Other software, like MRtrix, Diffusion Toolkit / Trackvis or DiPy for instance, might also work, but have not been tested yet. Fiber tracts or connectivity matrices formats must be readable by Constellation, or converted to formats that can be read. The Trackvis format (.trk) is supported and is a convenient way to import tracts.
However all these software have not been validated yet for Constellation, and will probably require some additional work to handle not only file formats, but also coordinates systems and spatial transformations between fiber tracts and T1 images, and maybe adapt a few parameters.
Connectomist 2 should not be confused with the old Connectomist, the diffusion and tracking toolbox for BrainVISA, which is obsolete, deprecated, unmaintained, and has been removed from the BrainVISA distribution since BrainVISA version 4.6. Connectomist2, the successor, is also developed in Neurospin/France, by C. Poupon (a different team), but has not been released publicly so far.
Connectomist2 has to be run for each subject data. It can perform streamline tractography, using either deterministric or probabilistric tracking, using a given number of seeds in each brain voxel. Tracking is generally performed from each voxel of the brain. Constellation has been mostly used using probabilistric tractography with 27 seeds per voxel. This process typically generates about 2Gbytes of tracts per subject.
The main outputs of Connecomist2 used by Constellation are:
FSL provides its diffusion MRI processing and tractography pipelines. The main parts are T1 MRI brain extraction, Bedpostx (local diffusion model fit), and probtrackx (fiber tracking). Probtrackx can process a given number of seeds per voxels (typically 5000), and can track either from the cortex (mode omatrix1) or from the whole brain (omatrix3). Expect significant computing time, especially for high resolution and large data, and mostly using omatrix3 mode (for instance processing the HCP data took us more than 2 months of computing for a single subject).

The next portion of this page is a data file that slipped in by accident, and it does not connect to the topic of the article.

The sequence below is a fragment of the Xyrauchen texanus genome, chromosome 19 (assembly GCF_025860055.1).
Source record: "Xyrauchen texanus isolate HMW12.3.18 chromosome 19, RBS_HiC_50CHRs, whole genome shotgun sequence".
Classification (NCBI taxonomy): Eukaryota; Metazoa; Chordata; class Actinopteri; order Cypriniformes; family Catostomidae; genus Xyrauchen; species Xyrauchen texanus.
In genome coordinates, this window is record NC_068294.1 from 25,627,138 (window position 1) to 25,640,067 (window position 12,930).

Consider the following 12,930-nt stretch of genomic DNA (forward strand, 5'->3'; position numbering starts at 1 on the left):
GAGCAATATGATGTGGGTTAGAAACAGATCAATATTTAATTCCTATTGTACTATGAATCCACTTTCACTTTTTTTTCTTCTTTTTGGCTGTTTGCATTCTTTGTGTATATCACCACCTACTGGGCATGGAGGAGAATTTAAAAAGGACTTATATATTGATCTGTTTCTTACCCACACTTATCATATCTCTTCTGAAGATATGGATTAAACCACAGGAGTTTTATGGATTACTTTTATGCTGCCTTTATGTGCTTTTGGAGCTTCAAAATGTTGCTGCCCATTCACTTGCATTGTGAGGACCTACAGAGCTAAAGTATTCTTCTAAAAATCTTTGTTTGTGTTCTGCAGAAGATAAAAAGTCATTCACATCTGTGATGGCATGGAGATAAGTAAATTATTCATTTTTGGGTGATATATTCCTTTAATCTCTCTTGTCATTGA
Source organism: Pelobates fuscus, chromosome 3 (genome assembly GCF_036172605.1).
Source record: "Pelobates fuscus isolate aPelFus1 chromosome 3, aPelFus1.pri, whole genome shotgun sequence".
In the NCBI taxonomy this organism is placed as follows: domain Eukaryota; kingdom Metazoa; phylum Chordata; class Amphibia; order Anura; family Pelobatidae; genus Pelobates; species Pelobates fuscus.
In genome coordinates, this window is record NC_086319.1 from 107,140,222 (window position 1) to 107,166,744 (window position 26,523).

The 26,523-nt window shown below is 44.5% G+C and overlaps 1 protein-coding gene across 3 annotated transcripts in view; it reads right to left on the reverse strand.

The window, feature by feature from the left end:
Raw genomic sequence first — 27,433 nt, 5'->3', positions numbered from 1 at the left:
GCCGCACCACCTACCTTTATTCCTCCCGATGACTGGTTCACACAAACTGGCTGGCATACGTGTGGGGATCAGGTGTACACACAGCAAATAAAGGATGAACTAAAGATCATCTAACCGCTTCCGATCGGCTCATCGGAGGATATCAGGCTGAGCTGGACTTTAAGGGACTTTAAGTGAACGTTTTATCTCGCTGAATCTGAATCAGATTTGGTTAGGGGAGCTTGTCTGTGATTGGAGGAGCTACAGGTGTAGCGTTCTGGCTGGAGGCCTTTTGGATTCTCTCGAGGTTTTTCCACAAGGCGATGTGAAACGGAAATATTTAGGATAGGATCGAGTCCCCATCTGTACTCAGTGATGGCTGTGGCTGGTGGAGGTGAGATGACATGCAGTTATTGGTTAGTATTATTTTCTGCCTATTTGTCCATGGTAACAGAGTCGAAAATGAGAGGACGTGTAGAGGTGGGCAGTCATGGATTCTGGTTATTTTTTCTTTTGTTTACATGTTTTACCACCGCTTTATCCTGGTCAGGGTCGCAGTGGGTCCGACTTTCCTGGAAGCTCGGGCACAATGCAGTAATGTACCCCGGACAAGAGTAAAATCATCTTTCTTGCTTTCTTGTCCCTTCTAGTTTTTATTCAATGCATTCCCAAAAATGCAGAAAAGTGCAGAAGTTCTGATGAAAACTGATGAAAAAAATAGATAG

Optionally, to perform cleaner tracking, it can be a good idea to provide FSL with a brain mask where sulci have been removed, to prevent tracts from crossing sulci. This can be done by running BrainVISA / Morphologist, and removing the sulci skeleton of Morphologist from the brain mask. This is typically what Connectomist2 does.
Important: Constellation works on Freesurfer surfaces, so FSL connectivity has to be processed with Freesurfer surfaces as masks in probtrackx. This operating mode is documented in the FSL user guide.
The main outputs of FSL probtrackx used by Constellation are:
Constellation starts once these preprocessings have been achieved.
In this situation, we want to build a new group-based parcellation on a given group of subjects, not using predefined atlases.
There is some intra-subject processing, and an inter-subject (group) clustering. They correspond to two different pipelines, the intra-subject one should be used before the inter-subject part.
Depending on the dMRI tractography software used for input to Constellation, there are different ways to handle them. Consequently there are currently 2 intra-subject piplines in Constellation, one dealing with Connectomist tracts, the other with FSL connectivity matrices. They differ on the first steps, and then have common later steps.
Group clusterings and assiociated connectivity profiles can then be used to make a new group atlas for instance. Group or individual connectivity profiles obtained on the clusters can be used to build and study connectivity graphs...
This is the simplest and lightest way to work: you come with one or several subjects data, and get a parcellation for them, with labels compatible with the atlas.
There are also two steps: one is to run the intra-subject pipeline above to get individuel connectivity matrices, then use the following process:
Constellation clusters, or other surface-based regions actually, can be used to reduce connectivity information into a region-based connectivity matrix:
Write the connectome of a given parcellation